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RussZHC
09-21-2010, 05:56 PM
I had hoped all the reading would help but in some ways, "...a little knowledge is a dangerous thing...".

In this particular case it involves the uses for right hand vs. left hand screws.

Lead screws seem to be largely right hand though some are left.

Every lathe cross slide I have seen referenced or seen is left hand and lathe compounds right hand and the tailstock I have is left hand.

The main table on the horizontal mill is left hand thread, are some right hand?

My impression was it has to do with acting against prevalent forces or a particularly handed thread for a particular reason [the bottom bracket and pedals on bicycles springs to mind as with the pedaling motion it is possible to unscrew parts and there was a reason given as one direction draws water (i.e. wet conditions) in whereas the opposite pushes it away]

What is the logical/science behind which hand of thread is used where? Does speed play a role? Or does force of gravity in the case, say of mills

strokersix
09-21-2010, 06:02 PM
Turn the handle clockwise and the machine element moves away from you.

Ever run a turret mill with two right hand screws? Not easy to get used to.

Lew Hartswick
09-21-2010, 06:06 PM
I think most of the idea that on a manual machine the "action" of
whatever is being controlled is AWAY from you for CLOCKWISE
motion of the crank/knob. That is for all the lathes and mills we have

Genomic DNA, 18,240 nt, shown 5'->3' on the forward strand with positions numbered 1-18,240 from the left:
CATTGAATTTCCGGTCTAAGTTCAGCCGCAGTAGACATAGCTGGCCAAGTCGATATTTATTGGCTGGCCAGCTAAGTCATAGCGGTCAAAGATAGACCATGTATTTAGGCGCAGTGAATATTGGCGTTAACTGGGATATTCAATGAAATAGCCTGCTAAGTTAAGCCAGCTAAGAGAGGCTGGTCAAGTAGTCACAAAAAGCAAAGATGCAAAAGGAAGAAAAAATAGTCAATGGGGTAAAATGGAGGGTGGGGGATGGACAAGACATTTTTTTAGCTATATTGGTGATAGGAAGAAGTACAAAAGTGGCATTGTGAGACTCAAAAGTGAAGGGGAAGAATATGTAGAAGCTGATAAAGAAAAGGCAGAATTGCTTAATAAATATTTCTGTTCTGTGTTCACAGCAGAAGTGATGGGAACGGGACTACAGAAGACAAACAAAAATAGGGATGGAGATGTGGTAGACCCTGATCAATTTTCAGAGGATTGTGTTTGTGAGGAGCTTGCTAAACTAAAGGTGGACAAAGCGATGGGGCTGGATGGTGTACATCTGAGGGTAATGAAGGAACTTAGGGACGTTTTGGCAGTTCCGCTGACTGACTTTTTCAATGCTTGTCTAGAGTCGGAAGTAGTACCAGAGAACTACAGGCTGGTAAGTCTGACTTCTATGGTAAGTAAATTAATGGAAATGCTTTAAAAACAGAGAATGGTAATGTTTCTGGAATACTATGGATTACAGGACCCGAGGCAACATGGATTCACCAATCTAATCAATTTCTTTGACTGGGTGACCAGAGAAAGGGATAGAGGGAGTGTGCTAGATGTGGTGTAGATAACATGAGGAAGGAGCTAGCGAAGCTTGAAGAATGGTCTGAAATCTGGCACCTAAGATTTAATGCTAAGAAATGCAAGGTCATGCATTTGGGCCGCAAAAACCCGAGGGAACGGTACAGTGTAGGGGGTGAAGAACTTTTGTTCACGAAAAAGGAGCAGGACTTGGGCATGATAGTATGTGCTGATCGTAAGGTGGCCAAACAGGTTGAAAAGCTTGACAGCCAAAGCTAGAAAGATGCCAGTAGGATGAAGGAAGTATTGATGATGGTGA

at school.
...Lew...

TGTool
09-21-2010, 06:50 PM
The actual hand of the screw could vary depending on which feature anchors the screw and which holds the nut. So, for instance, the compound has a right hand screw provided the upper casting holds the screw and handle and the nut is in the base. But it would also be feasible to design it like the crosslide where the handle would remain stationary with the lower casting and the nut would be in the upper. In that case it would need a left hand screw to provide the same relative motion moving the compound inward with clockwise rotation.

KiddZimaHater
09-21-2010, 07:02 PM
The Tailstock on your lathe is a perfect example of the need for a Left-Hand thread.
When you crank the handle clockwise (away from you), the spindle advances out of the tailstock.
If it were a Right-hand thread, the cranking motion would be backwards. You'd have to spin the handle towards yourself to advance the spindle. Not a very practical thing to do.

darryl
09-21-2010, 08:26 PM
You mentioned bicycle cranks- anytime a shaft is turning and a pulley or a crank or whatever has to be held to it with a nut, the direction of rotation has to be such that the nut would tend to tighten. A cordless drill for example- the chuck screws on the normal way, since it's turning CCW and would normally screw onto the chuck in that direction. For reverse rotation however, the chuck would tend to unscrew. That's why there's a left-hand threaded bolt in the center, keeping the chuck from coming off.

Some table saws, where the arbor is to the right side, have left hand threads on the arbor. Both of ours at work are like that, and on one of them, the nut is all but ready to strip. It will be my job to either find a replacement nut, or make one. Good thing I added the idler gear to my lathes gear train so I can make left hand threads-